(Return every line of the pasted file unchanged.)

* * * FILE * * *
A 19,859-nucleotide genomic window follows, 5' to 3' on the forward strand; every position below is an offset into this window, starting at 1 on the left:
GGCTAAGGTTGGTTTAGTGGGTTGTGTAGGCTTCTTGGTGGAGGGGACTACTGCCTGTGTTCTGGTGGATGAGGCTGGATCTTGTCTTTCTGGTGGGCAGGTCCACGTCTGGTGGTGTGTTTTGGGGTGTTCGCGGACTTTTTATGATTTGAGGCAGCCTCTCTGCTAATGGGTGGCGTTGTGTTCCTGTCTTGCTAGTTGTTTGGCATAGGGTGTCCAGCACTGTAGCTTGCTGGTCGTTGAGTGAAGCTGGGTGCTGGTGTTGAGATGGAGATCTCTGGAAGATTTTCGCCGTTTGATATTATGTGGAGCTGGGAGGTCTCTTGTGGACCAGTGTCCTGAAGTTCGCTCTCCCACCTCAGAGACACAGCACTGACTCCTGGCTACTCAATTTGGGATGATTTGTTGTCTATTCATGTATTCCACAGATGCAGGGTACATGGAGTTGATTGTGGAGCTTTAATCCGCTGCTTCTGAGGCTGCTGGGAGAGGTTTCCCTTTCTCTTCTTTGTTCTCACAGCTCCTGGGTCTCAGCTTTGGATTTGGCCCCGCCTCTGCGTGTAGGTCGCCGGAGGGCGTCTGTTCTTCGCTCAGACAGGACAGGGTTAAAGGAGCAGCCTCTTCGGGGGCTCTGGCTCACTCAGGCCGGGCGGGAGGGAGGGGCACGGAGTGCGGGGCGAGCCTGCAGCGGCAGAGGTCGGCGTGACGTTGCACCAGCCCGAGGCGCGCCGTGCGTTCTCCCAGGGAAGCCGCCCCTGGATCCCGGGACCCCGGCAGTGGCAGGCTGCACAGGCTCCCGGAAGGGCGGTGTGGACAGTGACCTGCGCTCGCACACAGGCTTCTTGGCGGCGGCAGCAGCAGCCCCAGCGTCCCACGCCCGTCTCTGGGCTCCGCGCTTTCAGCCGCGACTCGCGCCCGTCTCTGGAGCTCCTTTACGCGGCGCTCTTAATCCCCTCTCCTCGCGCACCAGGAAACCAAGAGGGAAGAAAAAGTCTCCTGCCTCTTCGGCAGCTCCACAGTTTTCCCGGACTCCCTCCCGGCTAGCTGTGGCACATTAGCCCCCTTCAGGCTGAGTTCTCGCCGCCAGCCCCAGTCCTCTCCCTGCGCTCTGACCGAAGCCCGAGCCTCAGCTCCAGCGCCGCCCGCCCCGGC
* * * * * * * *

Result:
A 19,859-nucleotide genomic window follows, 5' to 3' on the forward strand; every position below is an offset into this window, starting at 1 on the left:
GGCTAAGGTTGGTTTAGTGGGTTGTGTAGGCTTCTTGGTGGAGGGGACTACTGCCTGTGTTCTGGTGGATGAGGCTGGATCTTGTCTTTCTGGTGGGCAGGTCCACGTCTGGTGGTGTGTTTTGGGGTGTTCGCGGACTTTTTATGATTTGAGGCAGCCTCTCTGCTAATGGGTGGCGTTGTGTTCCTGTCTTGCTAGTTGTTTGGCATAGGGTGTCCAGCACTGTAGCTTGCTGGTCGTTGAGTGAAGCTGGGTGCTGGTGTTGAGATGGAGATCTCTGGAAGATTTTCGCCGTTTGATATTATGTGGAGCTGGGAGGTCTCTTGTGGACCAGTGTCCTGAAGTTCGCTCTCCCACCTCAGAGACACAGCACTGACTCCTGGCTACTCAATTTGGGATGATTTGTTGTCTATTCATGTATTCCACAGATGCAGGGTACATGGAGTTGATTGTGGAGCTTTAATCCGCTGCTTCTGAGGCTGCTGGGAGAGGTTTCCCTTTCTCTTCTTTGTTCTCACAGCTCCTGGGTCTCAGCTTTGGATTTGGCCCCGCCTCTGCGTGTAGGTCGCCGGAGGGCGTCTGTTCTTCGCTCAGACAGGACAGGGTTAAAGGAGCAGCCTCTTCGGGGGCTCTGGCTCACTCAGGCCGGGCGGGAGGGAGGGGCACGGAGTGCGGGGCGAGCCTGCAGCGGCAGAGGTCGGCGTGACGTTGCACCAGCCCGAGGCGCGCCGTGCGTTCTCCCAGGGAAGCCGCCCCTGGATCCCGGGACCCCGGCAGTGGCAGGCTGCACAGGCTCCCGGAAGGGCGGTGTGGACAGTGACCTGCGCTCGCACACAGGCTTCTTGGCGGCGGCAGCAGCAGCCCCAGCGTCCCACGCCCGTCTCTGGGCTCCGCGCTTTCAGCCGCGACTCGCGCCCGTCTCTGGAGCTCCTTTACGCGGCGCTCTTAATCCCCTCTCCTCGCGCACCAGGAAACCAAGAGGGAAGAAAAAGTCTCCTGCCTCTTCGGCAGCTCCACAGTTTTCCCGGACTCCCTCCCGGCTAGCTGTGGCACATTAGCCCCCTTCAGGCTGAGTTCTCGCCGCCAGCCCCAGTCCTCTCCCTGCGCTCTGACCGAAGCCCGAGCCTCAGCTCCAGCGCCGCCCGCCCCGGC